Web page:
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Getting Involved With the Greater Community to Promote Intergenerational Interaction and Activities

Intergenerational Activities

When different generations of people come together, everyone benefits. In days past, those connections happened naturally, with seniors serving as mentors and trusted guides for young people. Today, close contact between people of different ages occurs less often.

Research has found significant advantages for seniors, children and society at large when intergenerational connections take place. When children interact with seniors, they develop better self-esteem and social skills, and they often do better in school. Seniors benefit through better physical health, lower rates of depression and more satisfaction with life.

Getting older and younger people together also helps defeat ageist stereotypes, and it helps younger people understand and become more comfortable with aging.

For Life Plan Communities (formerly known as CCRCs), taking a leading role in promoting intergenerational connections is a natural fit. If you’re interested in getting more involved in intergenerational activities, what are some of the ways you can begin partnering with the surrounding community?

Get Involved in Existing Projects

One of the easiest and quickest ways to begin contributing to connections between generations is to participate in existing programming within your local community. Gauge interest among your residents and staff members, then begin looking for opportunities to get involved.

Schools represent one of the biggest resources you’ll find for getting started with intergenerational programming in your community. Consider consulting with the principal of the elementary school closest to your community to find out what needs the school has and what opportunities are available.

Many schools seek volunteers, and they typically welcome seniors to assist with a variety of projects. From helping plan special activities to reading with students on a regular basis, the residents in your Life Plan Community can make a significant impact for your local students and schools. In some cases, local schools also may be looking for volunteer aides to spend time in classrooms, assisting teachers with a variety of tasks, and interacting with the students.

In addition to schools, other community organizations also may have opportunities for your residents to work with children. Local community organizations like the YMCA may have after-school programs that could use senior volunteers to help kids with their homework.

If your community is faith-based, you may wish to partner with a local church to set up homework and tutoring sessions or to partner “adoptive” grandparents with children for activities and simply spending time together. Local libraries also may offer activities like homework sessions or reading hours that require volunteers.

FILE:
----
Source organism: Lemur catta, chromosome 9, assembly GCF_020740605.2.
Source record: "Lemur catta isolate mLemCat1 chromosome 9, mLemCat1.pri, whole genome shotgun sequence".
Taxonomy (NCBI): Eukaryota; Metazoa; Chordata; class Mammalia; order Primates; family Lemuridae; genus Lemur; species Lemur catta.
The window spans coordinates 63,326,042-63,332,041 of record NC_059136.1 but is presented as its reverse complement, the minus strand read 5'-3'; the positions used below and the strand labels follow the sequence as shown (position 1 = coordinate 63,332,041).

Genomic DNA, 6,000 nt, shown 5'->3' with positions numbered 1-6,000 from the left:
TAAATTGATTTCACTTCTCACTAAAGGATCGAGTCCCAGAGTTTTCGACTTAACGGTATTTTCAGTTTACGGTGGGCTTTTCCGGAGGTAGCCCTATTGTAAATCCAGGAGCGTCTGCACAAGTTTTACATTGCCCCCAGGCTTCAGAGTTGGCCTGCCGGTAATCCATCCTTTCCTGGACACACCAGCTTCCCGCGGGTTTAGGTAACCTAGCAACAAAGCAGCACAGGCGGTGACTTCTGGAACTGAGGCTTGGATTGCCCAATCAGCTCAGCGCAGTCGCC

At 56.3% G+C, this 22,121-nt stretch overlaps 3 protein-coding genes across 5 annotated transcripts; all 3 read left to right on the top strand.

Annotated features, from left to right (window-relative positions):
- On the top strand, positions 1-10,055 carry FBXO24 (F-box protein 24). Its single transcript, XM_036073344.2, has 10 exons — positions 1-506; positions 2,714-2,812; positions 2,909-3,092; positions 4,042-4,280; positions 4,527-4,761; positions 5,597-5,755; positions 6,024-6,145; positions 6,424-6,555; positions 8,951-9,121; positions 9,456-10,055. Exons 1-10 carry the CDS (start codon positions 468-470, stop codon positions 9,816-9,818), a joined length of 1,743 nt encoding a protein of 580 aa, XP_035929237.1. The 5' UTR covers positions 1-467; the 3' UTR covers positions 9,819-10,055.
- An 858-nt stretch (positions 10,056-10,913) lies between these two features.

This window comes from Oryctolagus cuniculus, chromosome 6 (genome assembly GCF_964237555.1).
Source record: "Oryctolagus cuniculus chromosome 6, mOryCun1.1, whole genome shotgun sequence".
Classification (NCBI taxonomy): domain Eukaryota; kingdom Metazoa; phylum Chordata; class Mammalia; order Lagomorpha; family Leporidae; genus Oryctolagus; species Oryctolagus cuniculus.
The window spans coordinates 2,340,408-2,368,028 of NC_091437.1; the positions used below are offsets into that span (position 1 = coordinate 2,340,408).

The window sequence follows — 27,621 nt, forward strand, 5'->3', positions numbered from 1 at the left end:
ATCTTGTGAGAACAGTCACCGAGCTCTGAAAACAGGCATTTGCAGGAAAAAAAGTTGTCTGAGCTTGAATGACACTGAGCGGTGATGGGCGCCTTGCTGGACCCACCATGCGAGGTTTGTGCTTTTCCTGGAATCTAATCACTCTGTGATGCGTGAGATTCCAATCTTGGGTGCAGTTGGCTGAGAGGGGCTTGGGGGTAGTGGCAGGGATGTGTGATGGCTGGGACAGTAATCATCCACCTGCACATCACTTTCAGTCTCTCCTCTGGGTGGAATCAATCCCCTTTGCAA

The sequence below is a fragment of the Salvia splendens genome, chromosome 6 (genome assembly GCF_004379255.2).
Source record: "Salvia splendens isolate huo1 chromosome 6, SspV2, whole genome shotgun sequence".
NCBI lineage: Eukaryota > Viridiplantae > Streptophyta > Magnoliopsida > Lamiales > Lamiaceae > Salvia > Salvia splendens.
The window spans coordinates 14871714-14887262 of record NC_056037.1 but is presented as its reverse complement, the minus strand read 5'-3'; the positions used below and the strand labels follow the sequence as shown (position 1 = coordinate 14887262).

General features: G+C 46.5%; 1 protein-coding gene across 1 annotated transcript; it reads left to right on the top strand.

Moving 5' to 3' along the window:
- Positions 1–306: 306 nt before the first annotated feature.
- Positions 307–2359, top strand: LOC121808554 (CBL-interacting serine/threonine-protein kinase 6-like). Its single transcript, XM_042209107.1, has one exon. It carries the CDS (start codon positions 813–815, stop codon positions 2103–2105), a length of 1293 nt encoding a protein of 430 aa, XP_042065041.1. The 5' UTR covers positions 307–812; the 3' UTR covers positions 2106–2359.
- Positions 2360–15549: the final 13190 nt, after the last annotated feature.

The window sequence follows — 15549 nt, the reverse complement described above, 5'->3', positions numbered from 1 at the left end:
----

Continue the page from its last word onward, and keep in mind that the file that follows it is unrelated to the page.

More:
Set up Your Own Connection Opportunities

A second option, in addition to participating in existing intergenerational opportunities in your local area, is creating programming within your community. Before you roll out the welcome mat to area youngsters, you may want to spend some time considering the types of activities that will work best with your space resources and the needs and abilities of your resident population.

Make sure your activities are age-appropriate for the youngsters who will visit your community. Activities that are too elementary or too advanced for their intended audience may make it harder for your residents to engage with the children who attend. In addition, keep your activities relaxed and as simple as possible. Use small groups to allow seniors to begin connecting individually with the children and creating longer-term relationships.

Depending on the season and the weather, you can plan indoor or outdoor activities. Outside on your campus, you can have picnics, walks or bike rides, various games or treasure hunts.

If you’ll be indoors, consider starting a book club in which residents and kids choose books to read and discuss together. Homework sessions, games and Wii challenges also are welcome activities. If your dining director can get involved, consider cooking classes in which mixed intergenerational teams create dishes and award prizes for the best culinary creations.

Arts and crafts projects are another fun way for seniors and young people to connect. Ask your resident services team for ideas, and consider seasonal projects such as painting holiday tree ornaments.

Breaking Down Stereotypes, Promoting Understanding

Research has found that a lack of interaction with seniors can result in misconceptions and stereotypes among children about what aging means. By getting involved in intergenerational programming — both on your campus and within the greater local community — you help seniors and children make lasting connections.